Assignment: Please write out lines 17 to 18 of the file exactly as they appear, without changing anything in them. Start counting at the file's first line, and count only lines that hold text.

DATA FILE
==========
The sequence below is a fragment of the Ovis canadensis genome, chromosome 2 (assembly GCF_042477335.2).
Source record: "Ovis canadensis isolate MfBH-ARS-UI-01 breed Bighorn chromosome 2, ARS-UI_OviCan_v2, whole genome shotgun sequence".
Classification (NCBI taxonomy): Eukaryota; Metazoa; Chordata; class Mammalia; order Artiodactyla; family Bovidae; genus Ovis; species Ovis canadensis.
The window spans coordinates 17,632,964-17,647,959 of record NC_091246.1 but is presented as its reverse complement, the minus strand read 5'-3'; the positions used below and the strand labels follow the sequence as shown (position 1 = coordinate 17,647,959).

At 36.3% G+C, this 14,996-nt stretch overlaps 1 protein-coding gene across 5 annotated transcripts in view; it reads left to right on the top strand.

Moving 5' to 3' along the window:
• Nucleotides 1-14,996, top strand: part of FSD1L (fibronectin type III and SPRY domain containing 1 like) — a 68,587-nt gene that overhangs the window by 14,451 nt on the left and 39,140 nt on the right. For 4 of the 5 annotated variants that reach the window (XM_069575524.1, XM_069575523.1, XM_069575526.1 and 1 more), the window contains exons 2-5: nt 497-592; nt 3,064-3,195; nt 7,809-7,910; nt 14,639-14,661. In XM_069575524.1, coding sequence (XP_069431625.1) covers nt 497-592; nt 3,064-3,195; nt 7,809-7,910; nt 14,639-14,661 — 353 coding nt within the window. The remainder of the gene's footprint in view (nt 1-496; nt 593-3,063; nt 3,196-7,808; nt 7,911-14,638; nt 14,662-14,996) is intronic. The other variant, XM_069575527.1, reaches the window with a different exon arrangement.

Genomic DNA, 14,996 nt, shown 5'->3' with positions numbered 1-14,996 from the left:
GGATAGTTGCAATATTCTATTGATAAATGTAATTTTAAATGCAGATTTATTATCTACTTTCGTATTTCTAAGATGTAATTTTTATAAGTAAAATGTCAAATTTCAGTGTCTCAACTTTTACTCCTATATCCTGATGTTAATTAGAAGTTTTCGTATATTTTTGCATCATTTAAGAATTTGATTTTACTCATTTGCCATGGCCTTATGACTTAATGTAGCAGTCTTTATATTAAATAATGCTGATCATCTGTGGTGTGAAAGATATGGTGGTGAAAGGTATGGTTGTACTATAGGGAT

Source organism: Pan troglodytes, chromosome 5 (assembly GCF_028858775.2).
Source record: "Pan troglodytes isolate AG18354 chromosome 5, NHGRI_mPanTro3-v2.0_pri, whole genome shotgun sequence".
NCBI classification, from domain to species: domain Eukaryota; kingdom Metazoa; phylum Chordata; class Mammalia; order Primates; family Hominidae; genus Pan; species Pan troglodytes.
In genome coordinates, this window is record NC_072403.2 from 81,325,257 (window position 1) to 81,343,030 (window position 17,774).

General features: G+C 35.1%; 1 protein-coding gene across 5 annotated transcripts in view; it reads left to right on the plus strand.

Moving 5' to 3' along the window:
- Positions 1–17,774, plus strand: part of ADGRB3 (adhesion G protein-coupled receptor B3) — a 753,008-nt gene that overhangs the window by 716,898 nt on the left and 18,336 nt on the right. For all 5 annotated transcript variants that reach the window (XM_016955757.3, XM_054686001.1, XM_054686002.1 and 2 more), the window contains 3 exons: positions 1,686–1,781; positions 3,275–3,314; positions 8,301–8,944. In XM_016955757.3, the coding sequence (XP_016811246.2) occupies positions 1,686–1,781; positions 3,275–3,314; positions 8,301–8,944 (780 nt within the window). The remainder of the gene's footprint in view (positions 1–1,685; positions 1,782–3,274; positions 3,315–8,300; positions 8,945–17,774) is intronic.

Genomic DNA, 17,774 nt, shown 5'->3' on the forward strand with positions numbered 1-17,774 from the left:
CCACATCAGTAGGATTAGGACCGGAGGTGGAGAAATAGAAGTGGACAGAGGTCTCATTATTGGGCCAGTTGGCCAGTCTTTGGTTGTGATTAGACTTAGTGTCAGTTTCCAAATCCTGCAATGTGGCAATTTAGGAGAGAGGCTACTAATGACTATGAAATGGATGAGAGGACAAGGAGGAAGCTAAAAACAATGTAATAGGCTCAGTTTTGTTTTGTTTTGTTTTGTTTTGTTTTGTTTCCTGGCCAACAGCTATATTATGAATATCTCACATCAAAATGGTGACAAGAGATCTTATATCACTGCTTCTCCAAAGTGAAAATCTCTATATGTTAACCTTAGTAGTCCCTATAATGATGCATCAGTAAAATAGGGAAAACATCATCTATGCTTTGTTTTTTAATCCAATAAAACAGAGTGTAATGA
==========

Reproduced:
Genomic DNA, 17,774 nt, shown 5'->3' on the forward strand with positions numbered 1-17,774 from the left:
CCACATCAGTAGGATTAGGACCGGAGGTGGAGAAATAGAAGTGGACAGAGGTCTCATTATTGGGCCAGTTGGCCAGTCTTTGGTTGTGATTAGACTTAGTGTCAGTTTCCAAATCCTGCAATGTGGCAATTTAGGAGAGAGGCTACTAATGACTATGAAATGGATGAGAGGACAAGGAGGAAGCTAAAAACAATGTAATAGGCTCAGTTTTGTTTTGTTTTGTTTTGTTTTGTTTTGTTTCCTGGCCAACAGCTATATTATGAATATCTCACATCAAAATGGTGACAAGAGATCTTATATCACTGCTTCTCCAAAGTGAAAATCTCTATATGTTAACCTTAGTAGTCCCTATAATGATGCATCAGTAAAATAGGGAAAACATCATCTATGCTTTGTTTTTTAATCCAATAAAACAGAGTGTAATGA